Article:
Hand Hooked Rug by Karen D. Miller

Where in Canada is this???…….

Nunavut
…Pangnirtung, Nunavut!! Bet you didn’t see that coming. Ok, so first off a disclaimer. I have not actually been to Nunavut. BUT, my husband went there in the fall of 2006 and I was working from the many photos he took so I figure that makes it all legit. 🙂
The rug is designed by me and hand-hooked on burlap using a variety of materials including some Icelandic wool, acrylic yarns and some merino blends. The clouds about a third of a way from the top are actually done with some local alpaca that my loving husband hand carded for me. Using local materials is great as you get to meet the actual animal that you are going to use! This rug was a bit of a departure for me in terms of the colour palette. I’m used to mostly blues and greens so the introduction of the pinky/peach took some adjustment but I really like how it turned out and it has inspired me to try experimenting with more and more colours.
So, where is Pangnirtung, Nunavut you may ask. Nunavut is Canada’s newest territory joining the fold in 1999. Actually, it was already technically a part of the fold as it used to be a large portion of the Northwest Territories, but in 1999 it came into its own as the territory of Nunavut. The population of Nunavut as of the 2006 Census was 29, 474 with 83.6% identifying themselves as Inuit.

Pangnirtung is located on the southeastern shore of Pangnirtung Fjord on the south shore of Baffin Island’s Cumberland Sound. It is 297 km northeast of Iqaluit (the capital of Nunavut) and serves as the gateway to Auyuittuq National Park. The population of Pangnirtung is a whopping 1,325 people.

 


So, as mentioned, I have not been here so I asked my husband for a few of his lasting impressions. First and foremost was the flight into Pangnirtung. He describes the runway as being right in the middle of the town, right under the rockface because there is not enough space between the rockface and the fjord to put it anywhere else. As a result, as you are flying in you are forced to watch your plane heading straight for sheer rock before it safely lands. Yikes.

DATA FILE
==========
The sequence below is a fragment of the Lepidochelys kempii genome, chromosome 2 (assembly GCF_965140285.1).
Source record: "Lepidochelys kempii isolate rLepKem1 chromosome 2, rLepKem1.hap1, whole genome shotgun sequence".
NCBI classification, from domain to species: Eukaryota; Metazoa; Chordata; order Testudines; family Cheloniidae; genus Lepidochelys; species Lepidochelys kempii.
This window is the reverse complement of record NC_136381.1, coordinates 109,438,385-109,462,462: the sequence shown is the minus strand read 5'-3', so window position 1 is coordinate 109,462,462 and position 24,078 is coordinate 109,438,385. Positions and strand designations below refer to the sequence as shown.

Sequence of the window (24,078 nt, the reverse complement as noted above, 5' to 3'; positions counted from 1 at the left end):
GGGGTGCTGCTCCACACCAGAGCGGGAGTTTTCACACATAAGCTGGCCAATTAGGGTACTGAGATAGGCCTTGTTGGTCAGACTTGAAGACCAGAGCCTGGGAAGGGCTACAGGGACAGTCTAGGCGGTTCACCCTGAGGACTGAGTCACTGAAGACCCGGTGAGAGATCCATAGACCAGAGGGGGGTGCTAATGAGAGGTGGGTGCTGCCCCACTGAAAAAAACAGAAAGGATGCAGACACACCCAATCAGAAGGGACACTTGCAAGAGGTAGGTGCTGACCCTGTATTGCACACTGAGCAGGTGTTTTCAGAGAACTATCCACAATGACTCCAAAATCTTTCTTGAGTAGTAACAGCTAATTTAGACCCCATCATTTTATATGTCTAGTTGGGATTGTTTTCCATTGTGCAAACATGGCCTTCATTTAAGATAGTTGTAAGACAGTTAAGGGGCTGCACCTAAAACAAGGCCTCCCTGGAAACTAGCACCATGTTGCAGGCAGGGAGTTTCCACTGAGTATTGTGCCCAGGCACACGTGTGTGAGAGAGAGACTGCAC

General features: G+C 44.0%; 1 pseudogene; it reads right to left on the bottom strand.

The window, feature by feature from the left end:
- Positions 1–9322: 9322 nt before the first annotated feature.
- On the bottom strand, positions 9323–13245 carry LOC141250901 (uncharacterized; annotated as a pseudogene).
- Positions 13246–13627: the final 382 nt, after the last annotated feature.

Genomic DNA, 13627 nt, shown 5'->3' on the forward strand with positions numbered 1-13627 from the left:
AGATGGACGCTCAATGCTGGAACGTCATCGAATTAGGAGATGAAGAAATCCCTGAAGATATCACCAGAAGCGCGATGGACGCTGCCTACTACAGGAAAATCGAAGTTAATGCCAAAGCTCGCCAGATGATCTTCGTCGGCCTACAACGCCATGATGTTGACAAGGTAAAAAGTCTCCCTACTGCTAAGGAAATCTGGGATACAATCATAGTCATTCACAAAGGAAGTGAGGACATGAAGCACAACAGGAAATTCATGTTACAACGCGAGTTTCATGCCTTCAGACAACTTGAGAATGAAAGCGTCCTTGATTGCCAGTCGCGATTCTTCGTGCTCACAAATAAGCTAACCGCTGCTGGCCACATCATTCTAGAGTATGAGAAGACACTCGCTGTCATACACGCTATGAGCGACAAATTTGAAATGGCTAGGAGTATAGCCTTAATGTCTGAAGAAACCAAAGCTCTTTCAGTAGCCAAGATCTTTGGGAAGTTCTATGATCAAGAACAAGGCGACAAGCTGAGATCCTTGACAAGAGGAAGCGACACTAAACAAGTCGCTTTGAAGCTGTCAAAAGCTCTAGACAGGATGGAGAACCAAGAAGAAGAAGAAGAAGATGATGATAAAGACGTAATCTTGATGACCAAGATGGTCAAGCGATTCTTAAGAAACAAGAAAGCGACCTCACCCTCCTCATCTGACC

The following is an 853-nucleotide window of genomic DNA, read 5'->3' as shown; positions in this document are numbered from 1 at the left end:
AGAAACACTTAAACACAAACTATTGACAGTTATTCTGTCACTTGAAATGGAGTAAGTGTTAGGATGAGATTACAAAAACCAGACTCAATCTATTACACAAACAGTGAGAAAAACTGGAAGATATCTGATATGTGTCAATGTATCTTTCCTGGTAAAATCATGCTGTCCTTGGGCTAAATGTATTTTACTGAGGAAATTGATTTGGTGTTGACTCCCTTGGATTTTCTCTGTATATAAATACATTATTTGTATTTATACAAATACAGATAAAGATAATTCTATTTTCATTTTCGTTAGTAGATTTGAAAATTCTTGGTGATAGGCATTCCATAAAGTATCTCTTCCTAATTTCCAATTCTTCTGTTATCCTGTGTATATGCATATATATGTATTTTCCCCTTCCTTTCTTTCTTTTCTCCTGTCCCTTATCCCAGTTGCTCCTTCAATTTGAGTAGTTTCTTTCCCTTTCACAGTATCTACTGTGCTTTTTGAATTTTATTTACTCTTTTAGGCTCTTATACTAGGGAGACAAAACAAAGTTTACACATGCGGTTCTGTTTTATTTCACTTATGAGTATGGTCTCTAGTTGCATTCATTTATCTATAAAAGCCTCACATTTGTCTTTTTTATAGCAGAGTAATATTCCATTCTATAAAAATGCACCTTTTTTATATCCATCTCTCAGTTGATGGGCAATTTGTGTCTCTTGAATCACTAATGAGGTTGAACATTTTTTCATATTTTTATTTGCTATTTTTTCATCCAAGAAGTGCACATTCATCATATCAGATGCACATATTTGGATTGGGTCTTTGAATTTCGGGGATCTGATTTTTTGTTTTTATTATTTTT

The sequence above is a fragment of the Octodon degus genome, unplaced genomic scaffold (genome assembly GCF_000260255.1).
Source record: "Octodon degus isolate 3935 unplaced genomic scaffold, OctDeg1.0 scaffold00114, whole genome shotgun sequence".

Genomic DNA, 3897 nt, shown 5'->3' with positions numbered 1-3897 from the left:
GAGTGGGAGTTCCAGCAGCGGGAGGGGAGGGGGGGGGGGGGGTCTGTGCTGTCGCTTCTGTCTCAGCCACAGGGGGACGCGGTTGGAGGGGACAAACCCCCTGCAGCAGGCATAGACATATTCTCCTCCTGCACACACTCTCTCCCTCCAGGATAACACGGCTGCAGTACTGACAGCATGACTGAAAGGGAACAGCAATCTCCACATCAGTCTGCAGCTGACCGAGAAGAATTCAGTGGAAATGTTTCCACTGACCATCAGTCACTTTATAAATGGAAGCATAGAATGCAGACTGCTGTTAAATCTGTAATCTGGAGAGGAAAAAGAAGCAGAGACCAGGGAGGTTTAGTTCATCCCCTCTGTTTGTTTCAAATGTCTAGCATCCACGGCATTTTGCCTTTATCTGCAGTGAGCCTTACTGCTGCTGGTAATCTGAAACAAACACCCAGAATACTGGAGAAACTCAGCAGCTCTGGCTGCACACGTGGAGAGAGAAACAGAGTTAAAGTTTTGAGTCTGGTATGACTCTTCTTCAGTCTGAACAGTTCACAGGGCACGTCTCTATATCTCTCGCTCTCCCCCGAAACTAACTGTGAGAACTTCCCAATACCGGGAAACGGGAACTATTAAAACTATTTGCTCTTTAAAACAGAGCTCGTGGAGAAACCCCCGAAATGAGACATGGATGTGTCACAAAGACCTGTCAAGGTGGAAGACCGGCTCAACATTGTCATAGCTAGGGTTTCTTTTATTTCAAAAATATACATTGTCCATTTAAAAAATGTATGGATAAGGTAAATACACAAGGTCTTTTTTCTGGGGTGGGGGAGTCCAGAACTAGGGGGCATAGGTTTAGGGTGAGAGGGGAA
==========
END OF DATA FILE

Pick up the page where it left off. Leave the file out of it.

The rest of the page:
He also recalls walking around the waterfront early in the morning taking these photos of the fishing boats pulled up on their slips in the rocks. From what I understand there isn’t much of a harbour to be had.

This was another early morning photo and what struck him was the large layer of fog on the fjord and the way the sunshine brought out the pink in the rock. And it was all mirrored perfectly in the flat water. It was on this photo that my rug was based.

Lastly, he said that flying out over the fjord the water was so clear and still that you could see the seals swimming together below you.
I will always be greatful to Pangnirtung for their “Pang” hats. He brought me one back and you can see me sporting it in all of my Iceland and Faroe Island photos. It has kept my head warm on some blustery days let me tell you!
Well, I hope you have enjoyed this whirlwind tour of Pangnirtung, Nunavut. Feel the urge to go and check it out yourself? Go to www.nunavuttourism.com.
The “Pangnirtung, Nunavut” rug will be listed in the etsy store soon. I just have to do the requisite sewing, which you know I love to do. Blech. I should be starting a new rug soon so stay tuned for sneak peeks of that and there will be another installment of Where in Canada is this?? very soon.
Karen